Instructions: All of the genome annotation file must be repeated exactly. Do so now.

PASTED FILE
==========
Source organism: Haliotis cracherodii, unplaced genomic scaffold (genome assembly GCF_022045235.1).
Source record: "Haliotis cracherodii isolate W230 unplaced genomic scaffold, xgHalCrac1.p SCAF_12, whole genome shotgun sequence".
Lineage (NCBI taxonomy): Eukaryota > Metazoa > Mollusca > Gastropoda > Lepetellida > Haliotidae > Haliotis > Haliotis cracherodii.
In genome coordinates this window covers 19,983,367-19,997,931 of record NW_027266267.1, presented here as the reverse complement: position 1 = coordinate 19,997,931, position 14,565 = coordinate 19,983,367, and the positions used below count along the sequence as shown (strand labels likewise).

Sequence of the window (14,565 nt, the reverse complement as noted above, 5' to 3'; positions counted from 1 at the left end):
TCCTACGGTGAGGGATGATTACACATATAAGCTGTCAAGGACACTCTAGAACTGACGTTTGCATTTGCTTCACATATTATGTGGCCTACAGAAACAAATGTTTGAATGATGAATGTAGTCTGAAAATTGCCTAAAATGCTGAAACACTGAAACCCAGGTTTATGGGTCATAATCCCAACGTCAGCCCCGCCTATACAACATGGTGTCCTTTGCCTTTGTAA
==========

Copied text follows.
Source organism: Haliotis cracherodii, unplaced genomic scaffold (genome assembly GCF_022045235.1).
Source record: "Haliotis cracherodii isolate W230 unplaced genomic scaffold, xgHalCrac1.p SCAF_12, whole genome shotgun sequence".
Lineage (NCBI taxonomy): Eukaryota > Metazoa > Mollusca > Gastropoda > Lepetellida > Haliotidae > Haliotis > Haliotis cracherodii.
In genome coordinates this window covers 19,983,367-19,997,931 of record NW_027266267.1, presented here as the reverse complement: position 1 = coordinate 19,997,931, position 14,565 = coordinate 19,983,367, and the positions used below count along the sequence as shown (strand labels likewise).

Sequence of the window (14,565 nt, the reverse complement as noted above, 5' to 3'; positions counted from 1 at the left end):
TCCTACGGTGAGGGATGATTACACATATAAGCTGTCAAGGACACTCTAGAACTGACGTTTGCATTTGCTTCACATATTATGTGGCCTACAGAAACAAATGTTTGAATGATGAATGTAGTCTGAAAATTGCCTAAAATGCTGAAACACTGAAACCCAGGTTTATGGGTCATAATCCCAACGTCAGCCCCGCCTATACAACATGGTGTCCTTTGCCTTTGTAA